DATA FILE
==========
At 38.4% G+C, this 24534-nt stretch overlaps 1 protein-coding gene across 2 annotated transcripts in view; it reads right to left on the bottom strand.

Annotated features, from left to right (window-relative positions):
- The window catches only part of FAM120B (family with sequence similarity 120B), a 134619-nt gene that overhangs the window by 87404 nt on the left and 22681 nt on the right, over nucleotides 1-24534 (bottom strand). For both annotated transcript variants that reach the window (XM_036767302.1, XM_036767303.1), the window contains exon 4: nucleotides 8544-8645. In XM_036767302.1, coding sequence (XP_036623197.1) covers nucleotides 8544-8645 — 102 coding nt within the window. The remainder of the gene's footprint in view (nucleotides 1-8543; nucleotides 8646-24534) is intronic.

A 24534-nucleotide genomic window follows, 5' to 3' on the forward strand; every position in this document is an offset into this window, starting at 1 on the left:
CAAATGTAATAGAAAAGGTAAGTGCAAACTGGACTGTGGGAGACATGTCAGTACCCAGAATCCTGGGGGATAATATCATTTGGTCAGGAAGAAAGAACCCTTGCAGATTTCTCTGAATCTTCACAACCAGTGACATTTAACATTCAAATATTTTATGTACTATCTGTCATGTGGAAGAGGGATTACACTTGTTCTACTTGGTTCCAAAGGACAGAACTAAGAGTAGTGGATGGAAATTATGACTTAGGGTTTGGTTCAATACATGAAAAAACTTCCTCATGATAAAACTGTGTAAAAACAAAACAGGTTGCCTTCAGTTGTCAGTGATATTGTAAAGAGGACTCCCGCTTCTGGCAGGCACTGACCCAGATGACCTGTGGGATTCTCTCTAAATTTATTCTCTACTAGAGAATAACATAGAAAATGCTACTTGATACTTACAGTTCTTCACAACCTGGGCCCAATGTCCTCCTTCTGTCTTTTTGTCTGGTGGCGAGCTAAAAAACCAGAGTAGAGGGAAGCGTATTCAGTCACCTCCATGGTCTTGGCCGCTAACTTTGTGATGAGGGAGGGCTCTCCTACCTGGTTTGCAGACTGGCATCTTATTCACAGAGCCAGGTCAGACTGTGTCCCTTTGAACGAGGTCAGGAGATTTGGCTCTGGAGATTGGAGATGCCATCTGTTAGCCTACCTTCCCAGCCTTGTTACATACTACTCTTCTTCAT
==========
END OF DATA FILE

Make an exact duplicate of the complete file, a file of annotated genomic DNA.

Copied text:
At 38.4% G+C, this 24534-nt stretch overlaps 1 protein-coding gene across 2 annotated transcripts in view; it reads right to left on the bottom strand.

Annotated features, from left to right (window-relative positions):
- The window catches only part of FAM120B (family with sequence similarity 120B), a 134619-nt gene that overhangs the window by 87404 nt on the left and 22681 nt on the right, over nucleotides 1-24534 (bottom strand). For both annotated transcript variants that reach the window (XM_036767302.1, XM_036767303.1), the window contains exon 4: nucleotides 8544-8645. In XM_036767302.1, coding sequence (XP_036623197.1) covers nucleotides 8544-8645 — 102 coding nt within the window. The remainder of the gene's footprint in view (nucleotides 1-8543; nucleotides 8646-24534) is intronic.

A 24534-nucleotide genomic window follows, 5' to 3' on the forward strand; every position in this document is an offset into this window, starting at 1 on the left:
CAAATGTAATAGAAAAGGTAAGTGCAAACTGGACTGTGGGAGACATGTCAGTACCCAGAATCCTGGGGGATAATATCATTTGGTCAGGAAGAAAGAACCCTTGCAGATTTCTCTGAATCTTCACAACCAGTGACATTTAACATTCAAATATTTTATGTACTATCTGTCATGTGGAAGAGGGATTACACTTGTTCTACTTGGTTCCAAAGGACAGAACTAAGAGTAGTGGATGGAAATTATGACTTAGGGTTTGGTTCAATACATGAAAAAACTTCCTCATGATAAAACTGTGTAAAAACAAAACAGGTTGCCTTCAGTTGTCAGTGATATTGTAAAGAGGACTCCCGCTTCTGGCAGGCACTGACCCAGATGACCTGTGGGATTCTCTCTAAATTTATTCTCTACTAGAGAATAACATAGAAAATGCTACTTGATACTTACAGTTCTTCACAACCTGGGCCCAATGTCCTCCTTCTGTCTTTTTGTCTGGTGGCGAGCTAAAAAACCAGAGTAGAGGGAAGCGTATTCAGTCACCTCCATGGTCTTGGCCGCTAACTTTGTGATGAGGGAGGGCTCTCCTACCTGGTTTGCAGACTGGCATCTTATTCACAGAGCCAGGTCAGACTGTGTCCCTTTGAACGAGGTCAGGAGATTTGGCTCTGGAGATTGGAGATGCCATCTGTTAGCCTACCTTCCCAGCCTTGTTACATACTACTCTTCTTCAT